You’ve got to sell your heart, your strongest reactions, not the little minor things that only touch you lightly, the little experiences that you might tell at dinner. This is especially true when you begin to write, when you have not yet developed the tricks of interesting people on paper, when you have none of the technique which it takes time to learn. When, in short, you have only your emotions to sell.
This is the experience of all writers.
F. Scott Fitzgerald on the Secret to Great Writing (via theatlantic)
This applies to storytelling too!
A good view on strategy from Undercurrent’s Mike Arouz. Check the full article here: What is Strategy?
Looking forward to the Spring Friday Forum Lineup. #stacked
Found this old pic from and article from GOOD magazine. Still relevant. Still love it
Each year, Heather LeFevre surveys planners from around the world about their current jobs and compiles all the data into a very insightful report. The 2011 version came out a short time ago, and is available for public view on Heather’s blog (http://i’llchangeyourlife.wordpress.com/). It’s got some very insightful information. Thanks to Heather and team for producing this!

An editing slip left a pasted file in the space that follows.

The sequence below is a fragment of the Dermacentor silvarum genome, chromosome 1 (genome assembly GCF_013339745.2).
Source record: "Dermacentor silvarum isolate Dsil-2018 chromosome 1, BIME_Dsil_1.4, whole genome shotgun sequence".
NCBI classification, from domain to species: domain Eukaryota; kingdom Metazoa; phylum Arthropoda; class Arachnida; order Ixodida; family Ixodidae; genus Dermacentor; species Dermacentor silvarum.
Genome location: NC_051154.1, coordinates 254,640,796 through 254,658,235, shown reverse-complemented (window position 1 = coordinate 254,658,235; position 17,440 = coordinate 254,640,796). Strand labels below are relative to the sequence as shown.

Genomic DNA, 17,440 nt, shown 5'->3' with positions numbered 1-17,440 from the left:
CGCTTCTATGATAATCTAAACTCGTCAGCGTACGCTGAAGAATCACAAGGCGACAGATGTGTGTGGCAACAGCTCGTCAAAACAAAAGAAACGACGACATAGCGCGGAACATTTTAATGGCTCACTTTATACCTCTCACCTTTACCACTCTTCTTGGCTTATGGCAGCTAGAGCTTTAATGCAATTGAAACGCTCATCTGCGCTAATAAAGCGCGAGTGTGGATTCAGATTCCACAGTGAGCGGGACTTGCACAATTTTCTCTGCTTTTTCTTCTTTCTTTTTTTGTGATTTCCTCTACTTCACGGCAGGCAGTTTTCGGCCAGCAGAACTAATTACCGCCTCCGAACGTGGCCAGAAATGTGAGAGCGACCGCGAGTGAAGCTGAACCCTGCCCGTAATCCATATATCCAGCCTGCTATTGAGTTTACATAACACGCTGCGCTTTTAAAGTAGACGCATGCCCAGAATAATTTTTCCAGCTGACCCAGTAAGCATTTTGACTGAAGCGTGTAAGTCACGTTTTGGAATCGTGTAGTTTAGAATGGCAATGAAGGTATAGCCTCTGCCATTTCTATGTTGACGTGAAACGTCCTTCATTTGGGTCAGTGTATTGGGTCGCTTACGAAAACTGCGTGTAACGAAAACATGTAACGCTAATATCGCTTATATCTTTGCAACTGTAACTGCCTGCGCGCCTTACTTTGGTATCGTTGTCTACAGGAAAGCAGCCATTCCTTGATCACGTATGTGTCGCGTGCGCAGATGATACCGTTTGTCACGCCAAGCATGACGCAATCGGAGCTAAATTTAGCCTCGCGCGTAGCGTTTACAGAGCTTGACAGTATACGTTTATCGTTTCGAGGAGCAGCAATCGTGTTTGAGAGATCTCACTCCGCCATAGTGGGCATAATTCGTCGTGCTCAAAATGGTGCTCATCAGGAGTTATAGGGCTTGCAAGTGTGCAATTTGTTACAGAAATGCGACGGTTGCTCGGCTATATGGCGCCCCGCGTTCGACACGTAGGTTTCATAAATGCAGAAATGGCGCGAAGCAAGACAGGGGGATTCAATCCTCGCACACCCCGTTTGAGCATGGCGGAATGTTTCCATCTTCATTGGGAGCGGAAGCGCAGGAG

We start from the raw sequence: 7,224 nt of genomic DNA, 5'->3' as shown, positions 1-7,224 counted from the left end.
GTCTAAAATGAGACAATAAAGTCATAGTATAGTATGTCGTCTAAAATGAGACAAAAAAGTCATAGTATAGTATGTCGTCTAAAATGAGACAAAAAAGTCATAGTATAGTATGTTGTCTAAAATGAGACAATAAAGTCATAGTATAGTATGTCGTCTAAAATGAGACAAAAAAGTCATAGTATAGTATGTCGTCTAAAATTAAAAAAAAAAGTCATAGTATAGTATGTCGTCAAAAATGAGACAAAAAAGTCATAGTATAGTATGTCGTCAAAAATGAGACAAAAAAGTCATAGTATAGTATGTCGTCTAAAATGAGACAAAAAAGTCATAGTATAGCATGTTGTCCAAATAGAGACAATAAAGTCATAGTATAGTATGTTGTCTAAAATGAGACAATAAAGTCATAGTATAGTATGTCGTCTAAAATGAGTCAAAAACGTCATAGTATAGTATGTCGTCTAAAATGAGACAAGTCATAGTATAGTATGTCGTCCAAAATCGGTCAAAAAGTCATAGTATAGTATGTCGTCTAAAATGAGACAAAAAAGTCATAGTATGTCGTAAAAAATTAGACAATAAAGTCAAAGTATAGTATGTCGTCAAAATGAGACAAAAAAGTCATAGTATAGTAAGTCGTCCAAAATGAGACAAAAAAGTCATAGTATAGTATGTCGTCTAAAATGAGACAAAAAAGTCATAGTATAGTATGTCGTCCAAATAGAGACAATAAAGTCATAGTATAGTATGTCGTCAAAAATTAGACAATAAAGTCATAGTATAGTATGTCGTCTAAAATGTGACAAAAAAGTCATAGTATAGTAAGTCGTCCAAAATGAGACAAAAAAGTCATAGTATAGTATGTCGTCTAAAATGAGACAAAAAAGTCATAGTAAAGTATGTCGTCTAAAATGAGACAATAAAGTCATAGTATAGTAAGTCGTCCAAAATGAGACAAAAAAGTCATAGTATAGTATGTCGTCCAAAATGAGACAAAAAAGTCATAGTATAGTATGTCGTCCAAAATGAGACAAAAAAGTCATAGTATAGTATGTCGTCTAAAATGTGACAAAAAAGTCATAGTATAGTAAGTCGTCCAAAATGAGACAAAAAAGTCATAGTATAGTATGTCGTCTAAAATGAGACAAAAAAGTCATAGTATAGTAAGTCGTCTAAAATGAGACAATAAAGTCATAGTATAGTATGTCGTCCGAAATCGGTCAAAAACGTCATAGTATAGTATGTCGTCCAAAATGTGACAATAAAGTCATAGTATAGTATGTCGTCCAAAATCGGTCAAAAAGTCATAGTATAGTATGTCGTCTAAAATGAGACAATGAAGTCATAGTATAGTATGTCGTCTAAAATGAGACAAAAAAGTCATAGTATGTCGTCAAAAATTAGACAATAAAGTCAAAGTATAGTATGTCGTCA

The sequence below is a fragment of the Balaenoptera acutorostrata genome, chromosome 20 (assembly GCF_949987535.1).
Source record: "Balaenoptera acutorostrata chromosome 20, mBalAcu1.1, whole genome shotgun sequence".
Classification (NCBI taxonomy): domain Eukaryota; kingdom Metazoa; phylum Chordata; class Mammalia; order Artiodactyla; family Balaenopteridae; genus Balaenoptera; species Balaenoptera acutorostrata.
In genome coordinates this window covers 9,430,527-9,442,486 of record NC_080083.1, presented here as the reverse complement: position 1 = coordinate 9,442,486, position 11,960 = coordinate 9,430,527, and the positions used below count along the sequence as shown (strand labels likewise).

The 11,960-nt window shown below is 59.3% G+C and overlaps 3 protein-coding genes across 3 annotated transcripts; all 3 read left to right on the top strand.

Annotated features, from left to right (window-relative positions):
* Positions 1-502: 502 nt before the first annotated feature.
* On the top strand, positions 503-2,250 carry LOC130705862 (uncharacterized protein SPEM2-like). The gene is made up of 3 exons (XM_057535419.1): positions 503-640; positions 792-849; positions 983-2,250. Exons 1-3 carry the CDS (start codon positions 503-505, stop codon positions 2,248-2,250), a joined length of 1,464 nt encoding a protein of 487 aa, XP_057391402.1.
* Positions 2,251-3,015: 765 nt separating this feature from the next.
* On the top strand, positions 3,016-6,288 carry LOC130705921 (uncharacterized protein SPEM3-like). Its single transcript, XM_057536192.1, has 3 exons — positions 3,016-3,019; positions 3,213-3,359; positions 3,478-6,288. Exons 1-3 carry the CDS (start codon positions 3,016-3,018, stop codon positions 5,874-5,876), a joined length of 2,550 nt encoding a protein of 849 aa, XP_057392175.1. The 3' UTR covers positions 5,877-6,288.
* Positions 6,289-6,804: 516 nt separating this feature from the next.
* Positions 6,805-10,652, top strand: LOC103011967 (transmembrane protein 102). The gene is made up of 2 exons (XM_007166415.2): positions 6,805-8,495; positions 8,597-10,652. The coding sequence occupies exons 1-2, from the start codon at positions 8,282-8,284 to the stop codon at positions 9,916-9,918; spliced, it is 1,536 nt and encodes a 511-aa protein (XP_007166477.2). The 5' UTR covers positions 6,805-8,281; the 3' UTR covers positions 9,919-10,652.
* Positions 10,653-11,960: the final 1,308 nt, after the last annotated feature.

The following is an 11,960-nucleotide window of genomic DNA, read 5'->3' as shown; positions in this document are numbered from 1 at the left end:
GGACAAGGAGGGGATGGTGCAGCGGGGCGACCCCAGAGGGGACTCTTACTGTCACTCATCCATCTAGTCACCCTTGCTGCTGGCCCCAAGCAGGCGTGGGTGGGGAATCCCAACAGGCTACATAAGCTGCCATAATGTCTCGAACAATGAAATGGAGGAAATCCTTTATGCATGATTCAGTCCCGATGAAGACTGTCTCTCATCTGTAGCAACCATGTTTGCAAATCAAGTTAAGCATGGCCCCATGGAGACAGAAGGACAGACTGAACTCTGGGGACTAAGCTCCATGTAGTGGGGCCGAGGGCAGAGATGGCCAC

Great blog entry from Influx Insights suggesting that problem identification is actually harder than coming up with solutions.
"A feedback loop involves four distinct stages. First comes the data: A behavior must be measured, captured, and stored. This is the evidence stage. Second, the information must be relayed to the individual, not in the raw-data form in which it was captured but in a context that makes it emotionally resonant. This is the relevance stage. But even compelling information is useless if we don’t know what to make of it, so we need a third stage: consequence. The information must illuminate one or more paths ahead. And finally, the fourth stage: action. [T]hen that action is measured, and the feedback loop can run once more, every action stimulating new behaviors that inch us closer to our goals."
— Thomaz Goetz on harnessing the power of feedback loops, a fascinating Wired feature article (via curiositycounts)
One of my favorite magazines- great article